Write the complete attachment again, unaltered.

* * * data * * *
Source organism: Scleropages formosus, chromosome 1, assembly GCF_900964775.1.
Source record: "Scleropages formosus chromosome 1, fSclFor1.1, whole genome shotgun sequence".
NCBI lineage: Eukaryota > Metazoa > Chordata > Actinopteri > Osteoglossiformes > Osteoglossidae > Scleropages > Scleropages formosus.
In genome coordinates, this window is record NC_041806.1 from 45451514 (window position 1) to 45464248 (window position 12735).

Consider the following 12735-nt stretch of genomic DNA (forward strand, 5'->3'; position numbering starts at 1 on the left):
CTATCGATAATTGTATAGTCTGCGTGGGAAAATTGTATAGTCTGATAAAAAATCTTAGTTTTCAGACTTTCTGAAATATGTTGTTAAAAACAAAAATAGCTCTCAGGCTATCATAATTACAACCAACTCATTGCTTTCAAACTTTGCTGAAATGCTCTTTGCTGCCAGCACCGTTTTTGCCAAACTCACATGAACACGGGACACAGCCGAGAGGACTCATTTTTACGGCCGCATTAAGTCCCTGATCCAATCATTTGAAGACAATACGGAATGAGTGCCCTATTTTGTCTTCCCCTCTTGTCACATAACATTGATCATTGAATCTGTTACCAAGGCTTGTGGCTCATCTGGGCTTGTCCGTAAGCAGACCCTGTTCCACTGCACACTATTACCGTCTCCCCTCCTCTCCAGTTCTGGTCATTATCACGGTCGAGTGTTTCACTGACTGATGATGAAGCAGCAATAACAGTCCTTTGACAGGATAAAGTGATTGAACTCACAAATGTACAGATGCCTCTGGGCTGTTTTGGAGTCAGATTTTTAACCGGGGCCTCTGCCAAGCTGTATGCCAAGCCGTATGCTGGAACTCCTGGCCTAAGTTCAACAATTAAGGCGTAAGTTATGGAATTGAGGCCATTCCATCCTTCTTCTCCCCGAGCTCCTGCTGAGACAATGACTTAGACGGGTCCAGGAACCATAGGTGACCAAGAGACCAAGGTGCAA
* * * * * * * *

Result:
Source organism: Scleropages formosus, chromosome 1, assembly GCF_900964775.1.
Source record: "Scleropages formosus chromosome 1, fSclFor1.1, whole genome shotgun sequence".
NCBI lineage: Eukaryota > Metazoa > Chordata > Actinopteri > Osteoglossiformes > Osteoglossidae > Scleropages > Scleropages formosus.
In genome coordinates, this window is record NC_041806.1 from 45451514 (window position 1) to 45464248 (window position 12735).

Consider the following 12735-nt stretch of genomic DNA (forward strand, 5'->3'; position numbering starts at 1 on the left):
CTATCGATAATTGTATAGTCTGCGTGGGAAAATTGTATAGTCTGATAAAAAATCTTAGTTTTCAGACTTTCTGAAATATGTTGTTAAAAACAAAAATAGCTCTCAGGCTATCATAATTACAACCAACTCATTGCTTTCAAACTTTGCTGAAATGCTCTTTGCTGCCAGCACCGTTTTTGCCAAACTCACATGAACACGGGACACAGCCGAGAGGACTCATTTTTACGGCCGCATTAAGTCCCTGATCCAATCATTTGAAGACAATACGGAATGAGTGCCCTATTTTGTCTTCCCCTCTTGTCACATAACATTGATCATTGAATCTGTTACCAAGGCTTGTGGCTCATCTGGGCTTGTCCGTAAGCAGACCCTGTTCCACTGCACACTATTACCGTCTCCCCTCCTCTCCAGTTCTGGTCATTATCACGGTCGAGTGTTTCACTGACTGATGATGAAGCAGCAATAACAGTCCTTTGACAGGATAAAGTGATTGAACTCACAAATGTACAGATGCCTCTGGGCTGTTTTGGAGTCAGATTTTTAACCGGGGCCTCTGCCAAGCTGTATGCCAAGCCGTATGCTGGAACTCCTGGCCTAAGTTCAACAATTAAGGCGTAAGTTATGGAATTGAGGCCATTCCATCCTTCTTCTCCCCGAGCTCCTGCTGAGACAATGACTTAGACGGGTCCAGGAACCATAGGTGACCAAGAGACCAAGGTGCAA